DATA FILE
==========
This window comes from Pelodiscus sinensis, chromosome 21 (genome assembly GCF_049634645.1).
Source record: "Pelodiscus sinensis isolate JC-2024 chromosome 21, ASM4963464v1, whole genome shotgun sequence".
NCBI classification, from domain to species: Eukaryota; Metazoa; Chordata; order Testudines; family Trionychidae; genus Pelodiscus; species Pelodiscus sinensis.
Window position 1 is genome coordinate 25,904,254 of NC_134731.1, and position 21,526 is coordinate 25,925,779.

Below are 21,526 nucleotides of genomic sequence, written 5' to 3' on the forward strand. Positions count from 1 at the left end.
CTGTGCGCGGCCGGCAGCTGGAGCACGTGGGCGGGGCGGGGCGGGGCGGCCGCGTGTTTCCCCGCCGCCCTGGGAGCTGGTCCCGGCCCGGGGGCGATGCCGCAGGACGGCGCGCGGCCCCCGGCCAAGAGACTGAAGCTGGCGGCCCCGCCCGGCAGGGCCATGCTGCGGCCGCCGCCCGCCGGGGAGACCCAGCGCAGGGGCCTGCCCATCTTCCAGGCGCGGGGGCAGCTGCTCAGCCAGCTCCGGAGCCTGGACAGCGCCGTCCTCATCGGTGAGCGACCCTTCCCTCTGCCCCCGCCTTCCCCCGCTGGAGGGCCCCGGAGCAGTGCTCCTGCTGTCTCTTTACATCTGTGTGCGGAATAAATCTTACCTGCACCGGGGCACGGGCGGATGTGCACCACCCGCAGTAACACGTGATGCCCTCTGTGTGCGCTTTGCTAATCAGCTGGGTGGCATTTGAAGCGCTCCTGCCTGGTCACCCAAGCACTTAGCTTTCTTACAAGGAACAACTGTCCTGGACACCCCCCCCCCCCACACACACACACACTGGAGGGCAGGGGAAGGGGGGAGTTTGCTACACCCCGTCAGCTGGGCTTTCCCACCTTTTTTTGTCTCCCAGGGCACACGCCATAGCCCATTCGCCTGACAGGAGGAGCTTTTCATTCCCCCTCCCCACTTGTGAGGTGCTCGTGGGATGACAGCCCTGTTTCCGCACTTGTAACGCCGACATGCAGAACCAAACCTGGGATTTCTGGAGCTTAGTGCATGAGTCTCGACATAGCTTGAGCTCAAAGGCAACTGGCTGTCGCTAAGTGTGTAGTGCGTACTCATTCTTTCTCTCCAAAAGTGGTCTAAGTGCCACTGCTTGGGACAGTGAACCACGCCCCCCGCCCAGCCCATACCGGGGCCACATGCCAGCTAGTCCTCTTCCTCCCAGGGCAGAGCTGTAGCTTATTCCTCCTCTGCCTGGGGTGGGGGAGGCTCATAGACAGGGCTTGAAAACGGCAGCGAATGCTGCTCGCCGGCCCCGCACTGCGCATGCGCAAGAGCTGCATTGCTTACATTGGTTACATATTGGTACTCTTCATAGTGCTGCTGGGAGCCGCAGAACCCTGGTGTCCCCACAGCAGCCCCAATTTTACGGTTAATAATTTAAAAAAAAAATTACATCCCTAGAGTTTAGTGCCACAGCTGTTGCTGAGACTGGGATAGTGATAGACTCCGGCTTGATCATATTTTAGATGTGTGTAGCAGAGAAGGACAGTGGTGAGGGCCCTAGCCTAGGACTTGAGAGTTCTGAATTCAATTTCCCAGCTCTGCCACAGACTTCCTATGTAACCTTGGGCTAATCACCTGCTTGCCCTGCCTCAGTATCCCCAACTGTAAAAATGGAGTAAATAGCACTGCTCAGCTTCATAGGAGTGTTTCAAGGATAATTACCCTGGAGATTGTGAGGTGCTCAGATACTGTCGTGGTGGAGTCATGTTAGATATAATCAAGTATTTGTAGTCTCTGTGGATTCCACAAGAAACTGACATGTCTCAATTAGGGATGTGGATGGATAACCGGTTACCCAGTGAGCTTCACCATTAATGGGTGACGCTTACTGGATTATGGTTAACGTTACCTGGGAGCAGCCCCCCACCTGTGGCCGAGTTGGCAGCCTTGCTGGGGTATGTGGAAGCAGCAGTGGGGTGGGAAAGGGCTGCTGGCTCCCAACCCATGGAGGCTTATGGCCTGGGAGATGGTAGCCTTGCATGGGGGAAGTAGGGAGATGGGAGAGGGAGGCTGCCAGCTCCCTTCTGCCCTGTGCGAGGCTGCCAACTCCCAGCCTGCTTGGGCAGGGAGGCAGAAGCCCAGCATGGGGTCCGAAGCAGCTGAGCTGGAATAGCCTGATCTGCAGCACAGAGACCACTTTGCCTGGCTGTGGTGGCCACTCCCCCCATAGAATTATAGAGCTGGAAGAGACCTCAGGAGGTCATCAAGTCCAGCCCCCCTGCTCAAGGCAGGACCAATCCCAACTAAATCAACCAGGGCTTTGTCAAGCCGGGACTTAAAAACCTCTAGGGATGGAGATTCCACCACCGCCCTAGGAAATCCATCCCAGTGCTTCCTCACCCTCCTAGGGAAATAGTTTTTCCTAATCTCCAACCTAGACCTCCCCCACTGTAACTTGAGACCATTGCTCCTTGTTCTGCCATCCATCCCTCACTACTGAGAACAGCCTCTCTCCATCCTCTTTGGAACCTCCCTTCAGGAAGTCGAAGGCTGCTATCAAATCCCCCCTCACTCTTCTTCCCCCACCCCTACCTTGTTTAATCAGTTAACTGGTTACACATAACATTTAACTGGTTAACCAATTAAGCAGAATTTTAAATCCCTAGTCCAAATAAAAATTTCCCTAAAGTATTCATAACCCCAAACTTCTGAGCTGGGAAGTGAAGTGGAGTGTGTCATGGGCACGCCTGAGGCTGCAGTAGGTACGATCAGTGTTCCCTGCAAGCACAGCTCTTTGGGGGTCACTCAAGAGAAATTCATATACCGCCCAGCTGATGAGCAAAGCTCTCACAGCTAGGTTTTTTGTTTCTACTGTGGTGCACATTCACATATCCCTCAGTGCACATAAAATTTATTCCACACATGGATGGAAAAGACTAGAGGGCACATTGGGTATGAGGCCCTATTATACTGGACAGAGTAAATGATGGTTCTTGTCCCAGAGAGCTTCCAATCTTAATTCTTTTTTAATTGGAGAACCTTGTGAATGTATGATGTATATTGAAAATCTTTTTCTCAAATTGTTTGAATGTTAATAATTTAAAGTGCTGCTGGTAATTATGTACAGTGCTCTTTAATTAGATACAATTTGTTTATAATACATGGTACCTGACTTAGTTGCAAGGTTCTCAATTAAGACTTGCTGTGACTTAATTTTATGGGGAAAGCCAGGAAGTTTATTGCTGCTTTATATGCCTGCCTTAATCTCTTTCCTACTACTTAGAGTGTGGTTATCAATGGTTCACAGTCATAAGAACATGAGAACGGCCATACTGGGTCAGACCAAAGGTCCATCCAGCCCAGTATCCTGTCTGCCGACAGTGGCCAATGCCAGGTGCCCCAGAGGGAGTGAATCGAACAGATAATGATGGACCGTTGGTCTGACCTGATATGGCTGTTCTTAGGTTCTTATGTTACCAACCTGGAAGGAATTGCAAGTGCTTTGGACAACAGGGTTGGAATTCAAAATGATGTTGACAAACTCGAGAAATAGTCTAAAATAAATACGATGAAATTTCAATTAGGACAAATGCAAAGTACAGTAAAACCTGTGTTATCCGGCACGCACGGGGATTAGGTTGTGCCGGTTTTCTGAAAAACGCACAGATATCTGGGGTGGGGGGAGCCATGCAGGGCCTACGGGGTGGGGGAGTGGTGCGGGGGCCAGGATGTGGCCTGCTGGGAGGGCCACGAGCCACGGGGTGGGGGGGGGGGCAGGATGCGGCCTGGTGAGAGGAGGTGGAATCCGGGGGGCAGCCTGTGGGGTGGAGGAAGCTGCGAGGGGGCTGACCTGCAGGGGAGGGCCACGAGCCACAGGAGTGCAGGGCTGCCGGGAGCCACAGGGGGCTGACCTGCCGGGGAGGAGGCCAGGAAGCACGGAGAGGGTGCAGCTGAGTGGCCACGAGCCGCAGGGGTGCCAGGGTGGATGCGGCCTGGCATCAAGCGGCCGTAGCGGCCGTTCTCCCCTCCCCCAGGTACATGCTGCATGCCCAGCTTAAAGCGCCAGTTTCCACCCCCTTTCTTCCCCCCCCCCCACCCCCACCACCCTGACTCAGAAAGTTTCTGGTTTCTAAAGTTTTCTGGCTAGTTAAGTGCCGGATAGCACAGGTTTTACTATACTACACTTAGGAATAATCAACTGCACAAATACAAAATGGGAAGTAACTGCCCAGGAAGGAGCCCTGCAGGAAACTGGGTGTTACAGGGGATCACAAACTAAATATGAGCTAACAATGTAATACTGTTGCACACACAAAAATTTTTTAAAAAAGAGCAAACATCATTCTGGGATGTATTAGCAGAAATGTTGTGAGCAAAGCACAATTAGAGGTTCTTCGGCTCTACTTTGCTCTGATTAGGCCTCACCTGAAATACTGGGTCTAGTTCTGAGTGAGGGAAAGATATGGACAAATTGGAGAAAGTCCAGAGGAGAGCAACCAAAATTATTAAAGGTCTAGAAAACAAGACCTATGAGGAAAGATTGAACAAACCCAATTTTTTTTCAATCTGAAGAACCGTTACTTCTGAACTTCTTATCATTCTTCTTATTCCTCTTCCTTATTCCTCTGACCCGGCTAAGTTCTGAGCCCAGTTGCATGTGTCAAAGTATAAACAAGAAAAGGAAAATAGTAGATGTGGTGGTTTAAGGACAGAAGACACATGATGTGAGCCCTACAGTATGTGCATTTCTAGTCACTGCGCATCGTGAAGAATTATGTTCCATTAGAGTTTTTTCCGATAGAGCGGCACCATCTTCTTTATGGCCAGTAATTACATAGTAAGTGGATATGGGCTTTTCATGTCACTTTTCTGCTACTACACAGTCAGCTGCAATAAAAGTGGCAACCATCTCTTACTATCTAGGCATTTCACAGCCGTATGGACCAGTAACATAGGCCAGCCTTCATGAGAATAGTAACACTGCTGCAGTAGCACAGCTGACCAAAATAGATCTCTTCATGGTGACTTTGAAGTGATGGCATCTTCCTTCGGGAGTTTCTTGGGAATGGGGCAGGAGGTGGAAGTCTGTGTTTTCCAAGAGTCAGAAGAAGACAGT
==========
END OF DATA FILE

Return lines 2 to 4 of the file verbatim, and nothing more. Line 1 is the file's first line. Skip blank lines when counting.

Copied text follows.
Source record: "Pelodiscus sinensis isolate JC-2024 chromosome 21, ASM4963464v1, whole genome shotgun sequence".
NCBI classification, from domain to species: Eukaryota; Metazoa; Chordata; order Testudines; family Trionychidae; genus Pelodiscus; species Pelodiscus sinensis.
Window position 1 is genome coordinate 25,904,254 of NC_134731.1, and position 21,526 is coordinate 25,925,779.